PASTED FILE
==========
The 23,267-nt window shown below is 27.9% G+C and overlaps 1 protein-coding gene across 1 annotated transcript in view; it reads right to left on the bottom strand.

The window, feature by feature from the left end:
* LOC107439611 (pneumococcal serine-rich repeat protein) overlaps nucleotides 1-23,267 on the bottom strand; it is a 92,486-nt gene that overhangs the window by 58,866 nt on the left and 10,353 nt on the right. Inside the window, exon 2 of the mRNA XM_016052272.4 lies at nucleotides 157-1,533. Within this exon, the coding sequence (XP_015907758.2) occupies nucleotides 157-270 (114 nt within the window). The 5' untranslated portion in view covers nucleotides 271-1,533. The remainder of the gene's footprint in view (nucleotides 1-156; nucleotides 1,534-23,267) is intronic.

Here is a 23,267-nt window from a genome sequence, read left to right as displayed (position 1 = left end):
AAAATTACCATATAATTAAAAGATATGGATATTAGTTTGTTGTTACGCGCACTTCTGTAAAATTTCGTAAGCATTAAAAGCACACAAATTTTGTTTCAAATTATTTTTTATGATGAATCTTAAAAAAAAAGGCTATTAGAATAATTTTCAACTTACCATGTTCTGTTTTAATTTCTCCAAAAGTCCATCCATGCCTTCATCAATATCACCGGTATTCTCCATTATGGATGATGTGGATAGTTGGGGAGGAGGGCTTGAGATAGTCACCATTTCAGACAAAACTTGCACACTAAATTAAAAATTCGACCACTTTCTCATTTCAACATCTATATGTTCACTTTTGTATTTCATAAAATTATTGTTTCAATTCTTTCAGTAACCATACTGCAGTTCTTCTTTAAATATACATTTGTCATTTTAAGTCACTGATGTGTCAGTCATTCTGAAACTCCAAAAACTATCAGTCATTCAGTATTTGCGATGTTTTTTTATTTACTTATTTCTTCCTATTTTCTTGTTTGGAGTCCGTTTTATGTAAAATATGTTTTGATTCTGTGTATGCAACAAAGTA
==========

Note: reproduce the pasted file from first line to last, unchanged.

The 23,267-nt window shown below is 27.9% G+C and overlaps 1 protein-coding gene across 1 annotated transcript in view; it reads right to left on the bottom strand.

The window, feature by feature from the left end:
* LOC107439611 (pneumococcal serine-rich repeat protein) overlaps nucleotides 1-23,267 on the bottom strand; it is a 92,486-nt gene that overhangs the window by 58,866 nt on the left and 10,353 nt on the right. Inside the window, exon 2 of the mRNA XM_016052272.4 lies at nucleotides 157-1,533. Within this exon, the coding sequence (XP_015907758.2) occupies nucleotides 157-270 (114 nt within the window). The 5' untranslated portion in view covers nucleotides 271-1,533. The remainder of the gene's footprint in view (nucleotides 1-156; nucleotides 1,534-23,267) is intronic.

Here is a 23,267-nt window from a genome sequence, read left to right as displayed (position 1 = left end):
AAAATTACCATATAATTAAAAGATATGGATATTAGTTTGTTGTTACGCGCACTTCTGTAAAATTTCGTAAGCATTAAAAGCACACAAATTTTGTTTCAAATTATTTTTTATGATGAATCTTAAAAAAAAAGGCTATTAGAATAATTTTCAACTTACCATGTTCTGTTTTAATTTCTCCAAAAGTCCATCCATGCCTTCATCAATATCACCGGTATTCTCCATTATGGATGATGTGGATAGTTGGGGAGGAGGGCTTGAGATAGTCACCATTTCAGACAAAACTTGCACACTAAATTAAAAATTCGACCACTTTCTCATTTCAACATCTATATGTTCACTTTTGTATTTCATAAAATTATTGTTTCAATTCTTTCAGTAACCATACTGCAGTTCTTCTTTAAATATACATTTGTCATTTTAAGTCACTGATGTGTCAGTCATTCTGAAACTCCAAAAACTATCAGTCATTCAGTATTTGCGATGTTTTTTTATTTACTTATTTCTTCCTATTTTCTTGTTTGGAGTCCGTTTTATGTAAAATATGTTTTGATTCTGTGTATGCAACAAAGTA